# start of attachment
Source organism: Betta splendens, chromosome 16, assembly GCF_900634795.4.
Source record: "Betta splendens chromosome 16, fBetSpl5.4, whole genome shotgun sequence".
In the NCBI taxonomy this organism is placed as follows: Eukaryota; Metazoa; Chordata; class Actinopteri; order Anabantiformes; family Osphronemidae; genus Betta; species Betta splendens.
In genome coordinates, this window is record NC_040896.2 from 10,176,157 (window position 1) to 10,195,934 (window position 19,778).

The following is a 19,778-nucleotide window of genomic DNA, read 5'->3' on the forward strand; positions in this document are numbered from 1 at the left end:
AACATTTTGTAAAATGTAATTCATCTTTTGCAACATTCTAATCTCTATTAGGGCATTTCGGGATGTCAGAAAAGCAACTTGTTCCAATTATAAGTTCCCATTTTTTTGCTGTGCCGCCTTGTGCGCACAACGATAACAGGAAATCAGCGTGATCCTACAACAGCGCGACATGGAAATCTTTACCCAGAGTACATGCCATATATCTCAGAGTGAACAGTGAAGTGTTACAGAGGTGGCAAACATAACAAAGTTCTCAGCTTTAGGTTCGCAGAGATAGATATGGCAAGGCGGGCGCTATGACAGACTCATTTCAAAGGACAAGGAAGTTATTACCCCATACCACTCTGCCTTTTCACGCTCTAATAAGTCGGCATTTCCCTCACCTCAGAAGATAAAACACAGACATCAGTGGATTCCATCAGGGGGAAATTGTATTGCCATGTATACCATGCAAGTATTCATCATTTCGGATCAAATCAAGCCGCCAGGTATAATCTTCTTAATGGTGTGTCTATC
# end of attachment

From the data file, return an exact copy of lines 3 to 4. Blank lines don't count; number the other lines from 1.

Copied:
In the NCBI taxonomy this organism is placed as follows: Eukaryota; Metazoa; Chordata; class Actinopteri; order Anabantiformes; family Osphronemidae; genus Betta; species Betta splendens.
In genome coordinates, this window is record NC_040896.2 from 10,176,157 (window position 1) to 10,195,934 (window position 19,778).